Even with all the developments taking place in the areas of alternative energy such as solar and wind power, nuclear fusion still remains the holy grail of clean electricity generation.
However, after decades of worldwide research costing billions of dollars, the goal of achieving “net-gain,” where more energy is produced than is required to trigger the fusion chain reaction, still remains elusive. Now researchers at Sandia Labs are claiming a breakthrough that could see break-even fusion reactions in as little as two to three years.
Research into producing energy from seawater using controlled nuclear fusion is taking place on a number of different fronts. To bring two light atomic nuclei together with enough force that they fuse, resulting in a heavier nucleus and a large amount of energy, some approaches are looking at the use of powerful lasers, while others are focusing on superconducting magnets called tokamaks, in what is known as Magnetized Target Fusion (MTF).
Yet another approach involves Z-pinch – a type of plasma confinement system that uses an electrical current in the plasma (essentially a cloud of ions) to generate a magnetic field that compresses it. The pinch method, which Sandia calls a dark-horse contender in the fusion race, contracts plasma so suddenly and tightly that hydrogen isotopes from seawater, placed in a capsule within the plasma, should fuse.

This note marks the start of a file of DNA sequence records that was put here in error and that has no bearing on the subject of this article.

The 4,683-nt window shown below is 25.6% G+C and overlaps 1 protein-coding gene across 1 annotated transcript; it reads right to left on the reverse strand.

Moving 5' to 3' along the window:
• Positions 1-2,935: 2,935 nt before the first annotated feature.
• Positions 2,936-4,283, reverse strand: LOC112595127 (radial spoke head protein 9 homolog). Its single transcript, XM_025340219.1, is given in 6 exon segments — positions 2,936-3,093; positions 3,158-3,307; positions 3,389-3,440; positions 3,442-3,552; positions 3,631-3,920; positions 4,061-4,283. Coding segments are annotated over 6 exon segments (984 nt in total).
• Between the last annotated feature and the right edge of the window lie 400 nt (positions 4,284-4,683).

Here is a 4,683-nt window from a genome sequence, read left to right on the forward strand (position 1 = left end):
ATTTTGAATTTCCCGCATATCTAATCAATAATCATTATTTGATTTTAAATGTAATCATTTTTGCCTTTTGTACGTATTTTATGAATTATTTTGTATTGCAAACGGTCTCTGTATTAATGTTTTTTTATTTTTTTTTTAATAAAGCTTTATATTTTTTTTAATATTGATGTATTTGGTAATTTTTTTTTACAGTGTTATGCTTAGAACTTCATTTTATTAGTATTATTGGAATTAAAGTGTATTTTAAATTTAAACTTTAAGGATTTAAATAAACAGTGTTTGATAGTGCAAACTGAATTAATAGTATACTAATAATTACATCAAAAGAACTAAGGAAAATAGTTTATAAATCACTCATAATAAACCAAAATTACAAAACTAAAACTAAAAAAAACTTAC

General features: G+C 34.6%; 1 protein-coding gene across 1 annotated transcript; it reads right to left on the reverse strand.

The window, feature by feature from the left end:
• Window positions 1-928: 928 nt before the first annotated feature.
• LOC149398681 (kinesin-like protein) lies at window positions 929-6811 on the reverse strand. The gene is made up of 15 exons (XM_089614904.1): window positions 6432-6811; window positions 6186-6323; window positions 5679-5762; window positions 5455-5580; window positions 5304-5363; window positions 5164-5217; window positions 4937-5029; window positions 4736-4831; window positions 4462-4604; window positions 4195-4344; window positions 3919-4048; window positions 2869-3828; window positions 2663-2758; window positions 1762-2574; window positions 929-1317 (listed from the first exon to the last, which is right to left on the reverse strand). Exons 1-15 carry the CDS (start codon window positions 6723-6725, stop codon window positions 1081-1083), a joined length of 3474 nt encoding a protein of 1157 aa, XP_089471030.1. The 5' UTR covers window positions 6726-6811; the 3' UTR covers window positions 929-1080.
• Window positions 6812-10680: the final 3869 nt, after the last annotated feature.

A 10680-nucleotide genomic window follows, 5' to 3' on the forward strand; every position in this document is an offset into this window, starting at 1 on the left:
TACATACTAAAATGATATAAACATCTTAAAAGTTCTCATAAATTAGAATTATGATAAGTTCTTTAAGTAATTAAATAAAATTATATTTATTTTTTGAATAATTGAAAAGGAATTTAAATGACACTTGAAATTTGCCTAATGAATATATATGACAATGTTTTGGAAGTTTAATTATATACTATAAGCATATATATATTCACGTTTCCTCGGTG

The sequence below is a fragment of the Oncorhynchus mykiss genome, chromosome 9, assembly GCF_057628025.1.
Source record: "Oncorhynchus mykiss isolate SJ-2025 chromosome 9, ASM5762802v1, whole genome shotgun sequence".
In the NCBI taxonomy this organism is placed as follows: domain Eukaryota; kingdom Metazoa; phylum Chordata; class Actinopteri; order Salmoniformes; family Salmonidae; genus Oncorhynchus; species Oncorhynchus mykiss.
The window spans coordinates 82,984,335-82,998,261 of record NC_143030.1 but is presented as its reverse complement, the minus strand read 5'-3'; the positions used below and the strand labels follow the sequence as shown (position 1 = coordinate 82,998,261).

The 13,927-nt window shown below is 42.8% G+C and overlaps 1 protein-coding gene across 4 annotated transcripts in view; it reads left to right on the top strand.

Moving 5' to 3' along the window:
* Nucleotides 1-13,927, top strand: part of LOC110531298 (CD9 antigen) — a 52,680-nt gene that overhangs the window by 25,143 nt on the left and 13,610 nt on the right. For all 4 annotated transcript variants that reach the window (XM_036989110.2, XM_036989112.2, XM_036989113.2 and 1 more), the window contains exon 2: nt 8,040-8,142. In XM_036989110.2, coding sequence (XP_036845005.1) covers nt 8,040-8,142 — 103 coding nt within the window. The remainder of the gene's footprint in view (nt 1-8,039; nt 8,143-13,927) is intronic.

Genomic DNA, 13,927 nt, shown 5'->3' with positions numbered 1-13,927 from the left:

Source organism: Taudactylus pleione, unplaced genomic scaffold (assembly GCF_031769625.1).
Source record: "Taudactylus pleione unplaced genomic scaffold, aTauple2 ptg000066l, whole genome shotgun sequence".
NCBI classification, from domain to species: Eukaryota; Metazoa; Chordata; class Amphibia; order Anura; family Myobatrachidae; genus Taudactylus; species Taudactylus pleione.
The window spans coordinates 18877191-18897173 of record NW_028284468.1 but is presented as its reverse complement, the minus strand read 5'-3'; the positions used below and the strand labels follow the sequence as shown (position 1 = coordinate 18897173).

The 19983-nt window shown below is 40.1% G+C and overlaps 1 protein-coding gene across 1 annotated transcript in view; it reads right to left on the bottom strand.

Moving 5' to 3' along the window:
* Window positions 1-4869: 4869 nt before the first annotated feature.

Until now, instabilities known as magneto-Rayleigh-Taylor (MRT) instabilities, which arise wherever electromagnetic forces are used to pinch plasma, have proven an impediment to the process. This instability rapidly crimps the cylindrically contracting plasma until it resembles a string of sausages or some other equally useless shapes, thereby causing a loss of the perfect symmetry of forces necessary to fuse the material.
So although fast Z-pinches, which take place in less than 100 nanoseconds, have already proven successful in creating fusion, (as evidenced by the production of some neutrons), MRT instability has been a major reason that not enough neutrons have been produced to provide a source of reliable electrical power.